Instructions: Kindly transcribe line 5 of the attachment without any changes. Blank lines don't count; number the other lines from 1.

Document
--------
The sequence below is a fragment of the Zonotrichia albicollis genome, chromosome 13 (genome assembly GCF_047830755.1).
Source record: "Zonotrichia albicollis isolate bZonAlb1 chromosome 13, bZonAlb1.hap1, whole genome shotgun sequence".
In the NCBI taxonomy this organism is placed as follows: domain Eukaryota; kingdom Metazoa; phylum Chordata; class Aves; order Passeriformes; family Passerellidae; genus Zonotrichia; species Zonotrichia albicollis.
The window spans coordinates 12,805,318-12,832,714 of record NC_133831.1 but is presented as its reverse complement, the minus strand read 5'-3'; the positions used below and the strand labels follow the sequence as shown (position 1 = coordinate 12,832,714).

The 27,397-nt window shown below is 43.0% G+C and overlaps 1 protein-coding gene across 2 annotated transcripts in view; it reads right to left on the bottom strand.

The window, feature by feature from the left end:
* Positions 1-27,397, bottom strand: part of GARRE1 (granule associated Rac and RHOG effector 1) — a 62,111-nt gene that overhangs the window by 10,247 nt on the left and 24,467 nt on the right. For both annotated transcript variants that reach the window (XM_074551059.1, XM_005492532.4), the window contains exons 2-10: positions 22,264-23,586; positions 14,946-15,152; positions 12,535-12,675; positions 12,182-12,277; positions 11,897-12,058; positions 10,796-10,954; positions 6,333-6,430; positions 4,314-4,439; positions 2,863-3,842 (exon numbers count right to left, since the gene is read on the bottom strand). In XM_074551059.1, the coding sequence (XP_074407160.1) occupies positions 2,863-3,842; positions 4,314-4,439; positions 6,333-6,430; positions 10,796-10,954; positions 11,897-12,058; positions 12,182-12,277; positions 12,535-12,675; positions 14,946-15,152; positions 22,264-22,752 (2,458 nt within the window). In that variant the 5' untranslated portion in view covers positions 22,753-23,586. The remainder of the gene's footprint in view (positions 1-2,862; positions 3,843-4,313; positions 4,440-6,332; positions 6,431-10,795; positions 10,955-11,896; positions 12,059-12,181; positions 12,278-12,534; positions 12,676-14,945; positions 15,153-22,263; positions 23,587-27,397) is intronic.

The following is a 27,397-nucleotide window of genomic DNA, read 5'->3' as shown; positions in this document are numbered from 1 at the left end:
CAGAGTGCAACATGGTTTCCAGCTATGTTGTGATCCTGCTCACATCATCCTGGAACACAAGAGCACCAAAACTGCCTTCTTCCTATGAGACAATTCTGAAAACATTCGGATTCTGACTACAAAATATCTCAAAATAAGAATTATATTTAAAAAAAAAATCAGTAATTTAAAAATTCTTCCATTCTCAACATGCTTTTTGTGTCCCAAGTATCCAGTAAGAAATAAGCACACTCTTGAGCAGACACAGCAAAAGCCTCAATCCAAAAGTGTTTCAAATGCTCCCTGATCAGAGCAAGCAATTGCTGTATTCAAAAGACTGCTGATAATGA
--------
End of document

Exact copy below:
The 27,397-nt window shown below is 43.0% G+C and overlaps 1 protein-coding gene across 2 annotated transcripts in view; it reads right to left on the bottom strand.